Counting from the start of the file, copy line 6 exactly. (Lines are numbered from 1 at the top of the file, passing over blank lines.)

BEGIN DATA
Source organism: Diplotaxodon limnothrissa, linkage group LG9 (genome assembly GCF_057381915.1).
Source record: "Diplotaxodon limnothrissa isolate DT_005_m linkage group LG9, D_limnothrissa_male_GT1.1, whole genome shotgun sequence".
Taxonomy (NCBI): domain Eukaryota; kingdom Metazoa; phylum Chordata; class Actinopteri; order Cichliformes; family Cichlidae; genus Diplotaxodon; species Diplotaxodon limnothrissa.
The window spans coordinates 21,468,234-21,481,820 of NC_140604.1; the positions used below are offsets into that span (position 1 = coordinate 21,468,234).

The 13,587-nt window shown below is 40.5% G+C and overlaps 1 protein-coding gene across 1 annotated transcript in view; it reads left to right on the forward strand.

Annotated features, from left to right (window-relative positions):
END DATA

Annotated features, from left to right (window-relative positions):